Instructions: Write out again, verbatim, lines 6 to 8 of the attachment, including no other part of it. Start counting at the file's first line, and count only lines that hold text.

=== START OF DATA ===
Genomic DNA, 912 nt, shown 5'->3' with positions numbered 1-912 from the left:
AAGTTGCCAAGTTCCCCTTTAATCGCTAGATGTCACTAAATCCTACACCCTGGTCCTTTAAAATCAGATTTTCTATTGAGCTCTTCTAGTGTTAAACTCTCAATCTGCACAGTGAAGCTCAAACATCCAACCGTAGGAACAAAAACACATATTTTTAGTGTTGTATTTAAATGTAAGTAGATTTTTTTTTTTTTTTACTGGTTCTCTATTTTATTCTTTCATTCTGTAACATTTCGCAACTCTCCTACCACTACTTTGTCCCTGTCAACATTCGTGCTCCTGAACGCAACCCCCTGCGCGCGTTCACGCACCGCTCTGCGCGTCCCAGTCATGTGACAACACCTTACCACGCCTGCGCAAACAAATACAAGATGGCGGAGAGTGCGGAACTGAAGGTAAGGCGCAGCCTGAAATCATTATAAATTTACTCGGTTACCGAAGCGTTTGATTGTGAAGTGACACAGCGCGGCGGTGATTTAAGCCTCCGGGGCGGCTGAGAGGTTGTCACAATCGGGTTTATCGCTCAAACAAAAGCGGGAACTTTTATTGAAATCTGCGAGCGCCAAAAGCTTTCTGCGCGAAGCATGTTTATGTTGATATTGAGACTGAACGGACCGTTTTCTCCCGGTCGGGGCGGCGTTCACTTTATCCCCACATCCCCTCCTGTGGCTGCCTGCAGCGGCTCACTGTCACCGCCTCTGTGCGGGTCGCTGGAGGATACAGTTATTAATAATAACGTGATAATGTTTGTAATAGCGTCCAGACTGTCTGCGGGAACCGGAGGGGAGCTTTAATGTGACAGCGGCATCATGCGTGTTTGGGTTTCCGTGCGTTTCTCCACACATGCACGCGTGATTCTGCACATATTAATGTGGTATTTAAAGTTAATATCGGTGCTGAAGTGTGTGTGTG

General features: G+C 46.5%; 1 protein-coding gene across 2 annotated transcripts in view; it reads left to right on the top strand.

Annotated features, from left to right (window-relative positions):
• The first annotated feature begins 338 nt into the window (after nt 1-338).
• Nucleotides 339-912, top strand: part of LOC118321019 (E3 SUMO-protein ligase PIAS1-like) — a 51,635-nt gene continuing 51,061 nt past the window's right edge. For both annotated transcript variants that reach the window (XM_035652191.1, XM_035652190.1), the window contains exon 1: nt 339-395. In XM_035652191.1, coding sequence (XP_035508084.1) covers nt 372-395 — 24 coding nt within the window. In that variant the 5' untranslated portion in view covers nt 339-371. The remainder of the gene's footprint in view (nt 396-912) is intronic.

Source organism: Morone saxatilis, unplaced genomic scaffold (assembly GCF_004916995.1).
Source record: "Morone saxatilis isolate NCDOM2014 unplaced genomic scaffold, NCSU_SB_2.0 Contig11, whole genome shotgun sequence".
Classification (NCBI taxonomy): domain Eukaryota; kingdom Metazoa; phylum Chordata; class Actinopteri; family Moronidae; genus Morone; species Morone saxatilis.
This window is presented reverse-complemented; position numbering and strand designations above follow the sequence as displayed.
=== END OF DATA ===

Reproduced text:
• Nucleotides 339-912, top strand: part of LOC118321019 (E3 SUMO-protein ligase PIAS1-like) — a 51,635-nt gene continuing 51,061 nt past the window's right edge. For both annotated transcript variants that reach the window (XM_035652191.1, XM_035652190.1), the window contains exon 1: nt 339-395. In XM_035652191.1, coding sequence (XP_035508084.1) covers nt 372-395 — 24 coding nt within the window. In that variant the 5' untranslated portion in view covers nt 339-371. The remainder of the gene's footprint in view (nt 396-912) is intronic.

Source organism: Morone saxatilis, unplaced genomic scaffold (assembly GCF_004916995.1).
Source record: "Morone saxatilis isolate NCDOM2014 unplaced genomic scaffold, NCSU_SB_2.0 Contig11, whole genome shotgun sequence".